By Jon Xavier
Choosing a device management provider can be tough. It’s a big purchase that has a huge impact on how the IT team will operate going forward, but vendors don’t always make it easy to try it before you buy it. No matter what you choose, long contracts and substantial upfront setup mean you’ll need to stick with what you choose for some time, even if it turns out it isn’t perfect for your needs. With so much on the line, you want to be confident you’ve got a good decision-making criteria based on the things that actually matter.
We get it, and we want to make this as easy as possible, no matter who you end up going with. What follows is some advice on choosing a device manager, based on the experiences of our team both in shopping for a device manager as IT professionals and building one at Fleetsmith.
Although there are a lot of factors to base this choice on, we’ve tried to boil this down to 5 main areas which we’ve found most meaningful with regard to customer satisfaction, and where there’s the most variance between products on the market.
We’ve also included some example questions to ask each vendor that tease out some of these differences. You may not agree with everything we say here, but hopefully this perspective will be useful to you as you work toward a decision.
Total Cost of Ownership
Device management is central to the operations of the IT team, as well as the safety and security of the organization as a whole. So it makes sense to not skimp on it. But let’s be real here—cost still matters.
That being said, it’s not always as simple as making a direct comparison on sticker price. It’s true many providers have moved to per-device pricing, typically in the $7-$9 per device range. But some of them also offer per-employee pricing, which might represent a cost break for companies that need to manage a large pool of devices that aren’t assigned to an employee, like conference room units. Even if a vendor looks cheaper on a per-device basis, you should also be aware that some require you to purchase a minimum number of devices. For a small company that doesn’t have expectations of rapid growth, this is often a big unnecessary expense.
Different device types are often charged differently as well — mobile devices might be a reduced cost, or else thrown in as a part of the normal device license. Depending on the makeup of your device fleet, it will make sense to think long and hard about how these permutations will affect the cost you pay.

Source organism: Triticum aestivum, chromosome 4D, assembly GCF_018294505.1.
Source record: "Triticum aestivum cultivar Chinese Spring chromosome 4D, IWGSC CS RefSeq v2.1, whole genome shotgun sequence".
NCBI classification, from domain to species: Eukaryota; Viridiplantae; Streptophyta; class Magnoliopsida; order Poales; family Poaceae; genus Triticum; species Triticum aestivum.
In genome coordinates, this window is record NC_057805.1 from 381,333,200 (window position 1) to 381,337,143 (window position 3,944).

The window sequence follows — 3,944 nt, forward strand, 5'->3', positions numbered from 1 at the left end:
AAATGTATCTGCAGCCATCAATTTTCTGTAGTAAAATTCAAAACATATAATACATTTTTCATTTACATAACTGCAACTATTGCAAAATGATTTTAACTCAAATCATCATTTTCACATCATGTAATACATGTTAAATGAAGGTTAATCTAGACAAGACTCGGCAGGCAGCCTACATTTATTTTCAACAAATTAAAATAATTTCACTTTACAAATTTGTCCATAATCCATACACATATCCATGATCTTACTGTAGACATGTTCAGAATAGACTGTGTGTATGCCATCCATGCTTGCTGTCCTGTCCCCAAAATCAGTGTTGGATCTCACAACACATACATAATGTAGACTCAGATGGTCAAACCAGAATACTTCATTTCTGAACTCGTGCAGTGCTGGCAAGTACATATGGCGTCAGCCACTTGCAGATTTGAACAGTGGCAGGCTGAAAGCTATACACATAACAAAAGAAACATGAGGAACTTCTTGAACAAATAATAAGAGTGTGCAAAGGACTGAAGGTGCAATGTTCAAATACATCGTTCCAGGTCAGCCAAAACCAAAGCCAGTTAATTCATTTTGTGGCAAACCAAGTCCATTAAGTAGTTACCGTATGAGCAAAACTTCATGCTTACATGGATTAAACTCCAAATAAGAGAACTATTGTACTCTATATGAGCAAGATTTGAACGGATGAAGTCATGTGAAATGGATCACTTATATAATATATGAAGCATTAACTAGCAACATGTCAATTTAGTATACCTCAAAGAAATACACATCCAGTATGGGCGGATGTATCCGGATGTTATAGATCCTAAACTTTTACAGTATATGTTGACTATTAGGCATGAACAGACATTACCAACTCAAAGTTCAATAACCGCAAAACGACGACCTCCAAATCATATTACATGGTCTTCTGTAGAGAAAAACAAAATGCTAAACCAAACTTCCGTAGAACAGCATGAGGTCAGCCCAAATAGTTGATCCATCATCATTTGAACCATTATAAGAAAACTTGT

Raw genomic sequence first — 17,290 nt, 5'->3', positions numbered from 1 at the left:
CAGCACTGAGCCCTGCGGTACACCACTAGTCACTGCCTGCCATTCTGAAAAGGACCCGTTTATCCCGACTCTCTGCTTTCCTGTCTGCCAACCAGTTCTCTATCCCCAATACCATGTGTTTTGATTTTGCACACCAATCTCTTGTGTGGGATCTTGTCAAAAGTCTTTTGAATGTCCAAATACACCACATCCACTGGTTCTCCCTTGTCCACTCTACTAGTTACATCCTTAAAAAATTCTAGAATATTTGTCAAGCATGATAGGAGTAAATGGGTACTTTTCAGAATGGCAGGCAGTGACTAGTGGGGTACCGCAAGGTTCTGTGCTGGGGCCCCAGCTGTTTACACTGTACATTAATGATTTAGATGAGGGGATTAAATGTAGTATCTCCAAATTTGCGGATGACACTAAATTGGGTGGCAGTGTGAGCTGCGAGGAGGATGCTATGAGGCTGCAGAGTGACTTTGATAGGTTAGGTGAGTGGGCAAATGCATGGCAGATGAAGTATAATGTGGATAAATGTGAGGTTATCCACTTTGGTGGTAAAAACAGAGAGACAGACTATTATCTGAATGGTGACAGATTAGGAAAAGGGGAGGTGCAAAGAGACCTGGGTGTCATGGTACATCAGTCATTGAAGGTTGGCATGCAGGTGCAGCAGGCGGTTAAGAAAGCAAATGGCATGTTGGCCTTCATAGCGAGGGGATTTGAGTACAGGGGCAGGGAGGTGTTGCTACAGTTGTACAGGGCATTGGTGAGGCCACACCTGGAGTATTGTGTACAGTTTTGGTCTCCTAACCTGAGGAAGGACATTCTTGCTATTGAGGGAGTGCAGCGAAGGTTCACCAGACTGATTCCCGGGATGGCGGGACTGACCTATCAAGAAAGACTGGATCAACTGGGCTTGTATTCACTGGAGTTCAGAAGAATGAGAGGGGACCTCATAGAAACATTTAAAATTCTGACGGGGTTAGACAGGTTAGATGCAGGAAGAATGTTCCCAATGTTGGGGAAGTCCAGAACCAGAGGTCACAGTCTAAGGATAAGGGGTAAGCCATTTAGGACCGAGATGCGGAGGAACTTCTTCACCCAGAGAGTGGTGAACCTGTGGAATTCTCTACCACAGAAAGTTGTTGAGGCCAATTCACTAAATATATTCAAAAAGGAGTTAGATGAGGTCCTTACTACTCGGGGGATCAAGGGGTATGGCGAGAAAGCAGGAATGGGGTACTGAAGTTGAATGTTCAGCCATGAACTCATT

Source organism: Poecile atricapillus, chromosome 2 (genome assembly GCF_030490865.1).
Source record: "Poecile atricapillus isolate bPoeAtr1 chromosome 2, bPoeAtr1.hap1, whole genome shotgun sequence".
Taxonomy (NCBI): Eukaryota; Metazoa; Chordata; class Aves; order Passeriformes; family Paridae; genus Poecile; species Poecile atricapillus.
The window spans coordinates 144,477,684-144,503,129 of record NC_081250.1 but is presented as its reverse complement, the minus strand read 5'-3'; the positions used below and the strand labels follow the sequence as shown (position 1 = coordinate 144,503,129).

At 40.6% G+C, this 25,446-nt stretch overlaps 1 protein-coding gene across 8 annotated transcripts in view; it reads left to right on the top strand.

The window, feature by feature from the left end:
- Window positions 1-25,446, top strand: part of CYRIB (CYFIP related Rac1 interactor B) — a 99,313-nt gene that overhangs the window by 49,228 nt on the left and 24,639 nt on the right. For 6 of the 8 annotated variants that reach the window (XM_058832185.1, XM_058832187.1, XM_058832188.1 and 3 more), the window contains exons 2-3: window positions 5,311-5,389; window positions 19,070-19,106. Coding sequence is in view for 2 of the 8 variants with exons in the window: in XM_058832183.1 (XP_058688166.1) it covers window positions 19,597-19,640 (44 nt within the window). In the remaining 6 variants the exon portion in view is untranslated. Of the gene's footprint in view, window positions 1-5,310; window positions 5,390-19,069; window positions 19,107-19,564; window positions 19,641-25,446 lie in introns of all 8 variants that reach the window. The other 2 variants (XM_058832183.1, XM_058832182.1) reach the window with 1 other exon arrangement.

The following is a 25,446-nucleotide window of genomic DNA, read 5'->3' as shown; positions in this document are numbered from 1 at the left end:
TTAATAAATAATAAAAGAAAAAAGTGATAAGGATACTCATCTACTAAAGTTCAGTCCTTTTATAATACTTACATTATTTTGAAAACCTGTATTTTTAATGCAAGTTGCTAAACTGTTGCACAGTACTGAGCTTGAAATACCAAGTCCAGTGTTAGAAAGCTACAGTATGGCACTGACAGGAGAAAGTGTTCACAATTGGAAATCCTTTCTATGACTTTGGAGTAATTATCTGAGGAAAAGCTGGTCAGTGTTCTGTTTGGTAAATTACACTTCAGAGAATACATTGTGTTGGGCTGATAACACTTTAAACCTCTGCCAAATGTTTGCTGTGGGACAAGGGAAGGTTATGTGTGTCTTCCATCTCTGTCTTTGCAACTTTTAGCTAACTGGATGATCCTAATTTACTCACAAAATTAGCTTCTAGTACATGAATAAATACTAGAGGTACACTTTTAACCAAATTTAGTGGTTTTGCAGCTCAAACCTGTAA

Cost isn’t simply limited to the fees you pay to your vendor, either. Depending on the vendor and the implementation, there can be various external costs related to set-up and maintenance. Some solutions have an onerous initial deployment that will require either budgeting a significant amount of your IT department’s time or hiring an outside consultant to pull it off successfully. Others are complex enough that your staff will need special training and certifications to effectively manage them, which also implies an ongoing training cost as the team grows and changes. If you opt for an on-premise solution, you will also need to consider server infrastructure and maintenance in your cost analysis.
There’s also one other thing you should consider: startup fees. Many vendors charge a “jumpstart” fee at signup, and these can be substantial. Especially for a smaller installation, it can easily equal the cost of licenses for your first year. So it is important to factor this into your cost analysis.
Once you’ve chosen a device manager, your first task is going to be enrolling your fleet. There are various factors here that affect how this goes, but probably it will be trickier than you expect.
During your initial deployment, you will most likely need to gather a list of all of your outstanding devices, map them to the employees that control them, and then get those employees to install the device manager. Depending on how this is set up, it can be more or less work. If the device management product has an integration with Apple’s Device Enrollment Program (DEP), getting existing devices enrolled is a one-time project after which new devices will come with everything set up for you right out of the box.
Either way, this process will entail a certain amount of manual work, because Apple doesn’t allow MDM profiles to be installed without having an end user click through a prompt to accept. This is very strictly enforced — Apple even put processes in place to detect and reject automated clicks generated through scripts. A modern, well-designed device management product will anticipate this workflow and give you an easy way to track which devices have been managed and which are outstanding.
One final question about deployment is whether the device management solution requires that an agent be installed locally on the machine, or if it can manage the device solely through an MDM profile. Having a local agent gives a much deeper level of control than an MDM profile alone, but the local installation might not be right for some use cases, particularly in Bring Your Own Device situations where the company wants to regulate employee devices that it does not own.
Features and Integration
It’s impossible to go into every possible feature you might want in a device manager here. Which features are important is going to depend on the makeup of your fleet, which software your employees use, your security threat model, and the other elements of your IT toolkit. There are a few core functions every company needs a product to do well—setting up new devices, pushing out software updates, enforcing security and compliance items, fleet visibility and inventory—but beyond that it quickly becomes hard to generalize.
The most important thing when assessing vendors on features and integrations is to first have a clear picture of how you want to use device management. It’s very easy to get distracted by the sheer amount of features available to you. Like many things, however, IT software functionality tends to follow the 80/20 rule—the bulk of the value you get from a solution is going to come from a small subset of features. That does not mean that the other features are irrelevant. It’s nice to have options, after all. But it does mean that getting this core feature set right is going to be far more meaningful in the long run than having a product that checks every conceivable box.